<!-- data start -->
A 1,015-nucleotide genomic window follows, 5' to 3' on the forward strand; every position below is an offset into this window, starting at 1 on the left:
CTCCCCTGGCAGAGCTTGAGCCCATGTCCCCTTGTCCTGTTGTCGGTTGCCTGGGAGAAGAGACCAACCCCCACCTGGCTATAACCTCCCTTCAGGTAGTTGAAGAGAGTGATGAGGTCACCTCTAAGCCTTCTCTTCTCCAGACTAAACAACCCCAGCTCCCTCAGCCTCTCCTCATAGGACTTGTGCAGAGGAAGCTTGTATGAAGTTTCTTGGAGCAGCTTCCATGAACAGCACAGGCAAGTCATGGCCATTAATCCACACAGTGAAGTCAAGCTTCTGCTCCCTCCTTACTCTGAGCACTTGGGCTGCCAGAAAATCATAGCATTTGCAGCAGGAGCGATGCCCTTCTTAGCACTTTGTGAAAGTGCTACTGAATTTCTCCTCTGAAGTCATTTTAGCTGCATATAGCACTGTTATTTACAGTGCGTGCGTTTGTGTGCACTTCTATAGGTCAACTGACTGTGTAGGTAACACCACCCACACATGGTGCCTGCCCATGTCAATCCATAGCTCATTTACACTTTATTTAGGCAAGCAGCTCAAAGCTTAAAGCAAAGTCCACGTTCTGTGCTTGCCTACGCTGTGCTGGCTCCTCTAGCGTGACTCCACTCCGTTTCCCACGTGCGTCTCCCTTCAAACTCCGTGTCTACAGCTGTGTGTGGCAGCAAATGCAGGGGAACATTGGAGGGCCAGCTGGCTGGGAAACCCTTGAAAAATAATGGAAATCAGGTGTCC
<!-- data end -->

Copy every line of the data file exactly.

A 1,015-nucleotide genomic window follows, 5' to 3' on the forward strand; every position below is an offset into this window, starting at 1 on the left:
CTCCCCTGGCAGAGCTTGAGCCCATGTCCCCTTGTCCTGTTGTCGGTTGCCTGGGAGAAGAGACCAACCCCCACCTGGCTATAACCTCCCTTCAGGTAGTTGAAGAGAGTGATGAGGTCACCTCTAAGCCTTCTCTTCTCCAGACTAAACAACCCCAGCTCCCTCAGCCTCTCCTCATAGGACTTGTGCAGAGGAAGCTTGTATGAAGTTTCTTGGAGCAGCTTCCATGAACAGCACAGGCAAGTCATGGCCATTAATCCACACAGTGAAGTCAAGCTTCTGCTCCCTCCTTACTCTGAGCACTTGGGCTGCCAGAAAATCATAGCATTTGCAGCAGGAGCGATGCCCTTCTTAGCACTTTGTGAAAGTGCTACTGAATTTCTCCTCTGAAGTCATTTTAGCTGCATATAGCACTGTTATTTACAGTGCGTGCGTTTGTGTGCACTTCTATAGGTCAACTGACTGTGTAGGTAACACCACCCACACATGGTGCCTGCCCATGTCAATCCATAGCTCATTTACACTTTATTTAGGCAAGCAGCTCAAAGCTTAAAGCAAAGTCCACGTTCTGTGCTTGCCTACGCTGTGCTGGCTCCTCTAGCGTGACTCCACTCCGTTTCCCACGTGCGTCTCCCTTCAAACTCCGTGTCTACAGCTGTGTGTGGCAGCAAATGCAGGGGAACATTGGAGGGCCAGCTGGCTGGGAAACCCTTGAAAAATAATGGAAATCAGGTGTCC